TTN: What made those Temple teams you coached in the late-1970s successful?

Hardin: Good players. We had a good coaching staff and a good repertoire.
We started a reunion four years ago for kids who played with me on those teams. I wanted those teams remembered.

We made DVDs of that whole era. Most of them have those DVDs and they show them to their kids. It’s the type of thing that comes down to that word priceless again. My players were dedicated enough to come here. They could’ve gone anywhere but, like the old advertisement said, they could’ve gone anywhere but they chose Temple. It’s great to have them come back. I can’t wait to see all my players from both schools before the game. At Navy and Temple, we recruited parents first, education second and talent third. If you don’t keep kids in school, you can’t build continuity and that’s what Golden’s doing – building continuity.

TTN: Does the connection between
your Navy and Temple players come down to recruiting?

Hardin: Absolutely. They’re the same type of person. They could be [each other’s] brothers. It doesn’t make any difference where they’re from. They all came from good parents. They all came from good stock.

TTN: How does it feel to have Temple Alumni like Steve Joachim, Joe Klecko and Brian Broomell still actively involved with the program?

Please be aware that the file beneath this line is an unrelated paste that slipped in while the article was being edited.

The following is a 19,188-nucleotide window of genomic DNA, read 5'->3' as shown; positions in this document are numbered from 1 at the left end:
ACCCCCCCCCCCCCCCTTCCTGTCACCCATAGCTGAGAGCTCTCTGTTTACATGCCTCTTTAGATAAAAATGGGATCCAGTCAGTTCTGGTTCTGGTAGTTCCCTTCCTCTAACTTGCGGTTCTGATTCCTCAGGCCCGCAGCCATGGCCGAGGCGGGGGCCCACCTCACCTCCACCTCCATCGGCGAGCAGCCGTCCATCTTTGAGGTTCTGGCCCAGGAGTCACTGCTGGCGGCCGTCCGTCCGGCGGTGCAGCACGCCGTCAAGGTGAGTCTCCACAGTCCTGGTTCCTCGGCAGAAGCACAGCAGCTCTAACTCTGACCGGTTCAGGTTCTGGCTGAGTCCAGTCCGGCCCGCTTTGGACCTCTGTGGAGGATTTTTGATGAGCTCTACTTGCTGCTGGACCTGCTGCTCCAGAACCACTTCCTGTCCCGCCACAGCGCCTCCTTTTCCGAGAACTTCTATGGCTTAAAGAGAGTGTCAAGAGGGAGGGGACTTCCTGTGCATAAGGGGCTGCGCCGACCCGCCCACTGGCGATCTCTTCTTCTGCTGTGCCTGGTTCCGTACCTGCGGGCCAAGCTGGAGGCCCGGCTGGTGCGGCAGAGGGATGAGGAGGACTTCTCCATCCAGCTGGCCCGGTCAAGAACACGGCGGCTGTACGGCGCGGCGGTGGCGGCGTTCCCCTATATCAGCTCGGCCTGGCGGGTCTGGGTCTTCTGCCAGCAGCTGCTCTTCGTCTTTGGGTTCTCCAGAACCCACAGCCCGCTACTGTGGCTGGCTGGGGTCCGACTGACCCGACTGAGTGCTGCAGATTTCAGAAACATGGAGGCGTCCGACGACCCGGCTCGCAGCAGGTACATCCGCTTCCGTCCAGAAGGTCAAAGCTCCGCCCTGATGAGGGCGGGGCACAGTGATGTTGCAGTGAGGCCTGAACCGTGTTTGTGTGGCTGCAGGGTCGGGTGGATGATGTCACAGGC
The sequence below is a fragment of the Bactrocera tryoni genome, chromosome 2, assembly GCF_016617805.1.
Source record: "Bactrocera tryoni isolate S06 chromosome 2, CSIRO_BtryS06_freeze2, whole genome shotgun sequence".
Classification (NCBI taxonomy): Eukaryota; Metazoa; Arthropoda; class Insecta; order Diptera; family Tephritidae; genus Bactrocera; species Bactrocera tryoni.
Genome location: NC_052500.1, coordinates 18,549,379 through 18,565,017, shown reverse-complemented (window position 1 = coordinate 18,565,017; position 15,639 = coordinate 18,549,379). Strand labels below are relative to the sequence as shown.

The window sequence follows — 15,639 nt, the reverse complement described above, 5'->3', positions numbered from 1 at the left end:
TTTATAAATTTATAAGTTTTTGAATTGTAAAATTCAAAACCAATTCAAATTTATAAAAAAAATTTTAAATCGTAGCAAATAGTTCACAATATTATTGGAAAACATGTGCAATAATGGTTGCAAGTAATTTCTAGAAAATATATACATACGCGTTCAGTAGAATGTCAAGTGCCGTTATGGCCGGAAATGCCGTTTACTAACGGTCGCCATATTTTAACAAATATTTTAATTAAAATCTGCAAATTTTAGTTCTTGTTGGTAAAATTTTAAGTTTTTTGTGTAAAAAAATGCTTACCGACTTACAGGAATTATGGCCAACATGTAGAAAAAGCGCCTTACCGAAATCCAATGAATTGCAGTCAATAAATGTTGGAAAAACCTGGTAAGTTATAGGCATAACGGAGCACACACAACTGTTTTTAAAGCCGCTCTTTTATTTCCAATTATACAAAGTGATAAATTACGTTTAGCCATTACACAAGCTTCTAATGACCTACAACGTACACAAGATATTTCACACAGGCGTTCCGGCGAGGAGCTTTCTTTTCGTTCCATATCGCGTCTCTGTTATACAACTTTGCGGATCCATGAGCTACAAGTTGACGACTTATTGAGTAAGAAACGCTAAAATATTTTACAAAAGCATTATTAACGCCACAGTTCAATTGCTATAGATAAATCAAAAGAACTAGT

Hardin: We’ve had players support the program for a long time. It’s tough for them when we win four games out of four years. They don’t understand that, because they went through a winning program. They want to help. It’s not criticism, they just want to help. What they’re trying to do to help is bring 66,000 fans into the stadium and I think there is more awareness about this game then any other home game in a long time … You tell me how kids don’t go to a game where you can win a semester’s worth of tuition? If I’m daddy, my kid’s going to be there. He couldn’t tell me, ‘Well, I don’t like football.’ Well, there’s a chance for free tuition.

TTN: Which team do you show your allegiance to on game day?

Hardin: Sit on the Temple side during the first half and sit on the Navy side in the second half. I hope nobody gets hurt and the game goes into overtime.

I’m not for or against anyone. I’m for everything. I want to see two teams playing with respect for each other. I want to see Temple vs. Navy develop into a game people really want to see.

TTN: Do you ever get the coaching
itch when you’re watching the games?

Hardin: No, I retired. I did what I basically wanted to do in life. I’m very pleased, very happy and very proud of the kids I coached and I’ve never looked back on that decision.

TTN: Is there a message that you would like to get across to Temple students?

Hardin: It’s important for them to know that Temple football wasn’t always bad. It wasn’t always great, but it wasn’t always bad, either. We were once successful and we can be successful again if they come support the team. If they do that, we will dominate the Mid-American Conference. If they can get 30,000 students to attend every game, then they will dominate the MAC. Is that really asking a lot? I’m not asking every student to donate a million dollars for a building. I’m just asking them to go to a dang game. It’s not going to cost you anything if you’re a student. And if you’re not a student, it’s only going to cost you a few bucks. The best way to have a team that’s successful
is to have a large fan base that supports them at all times.

Tyson McCloud can be reached at tyson@temple.edu.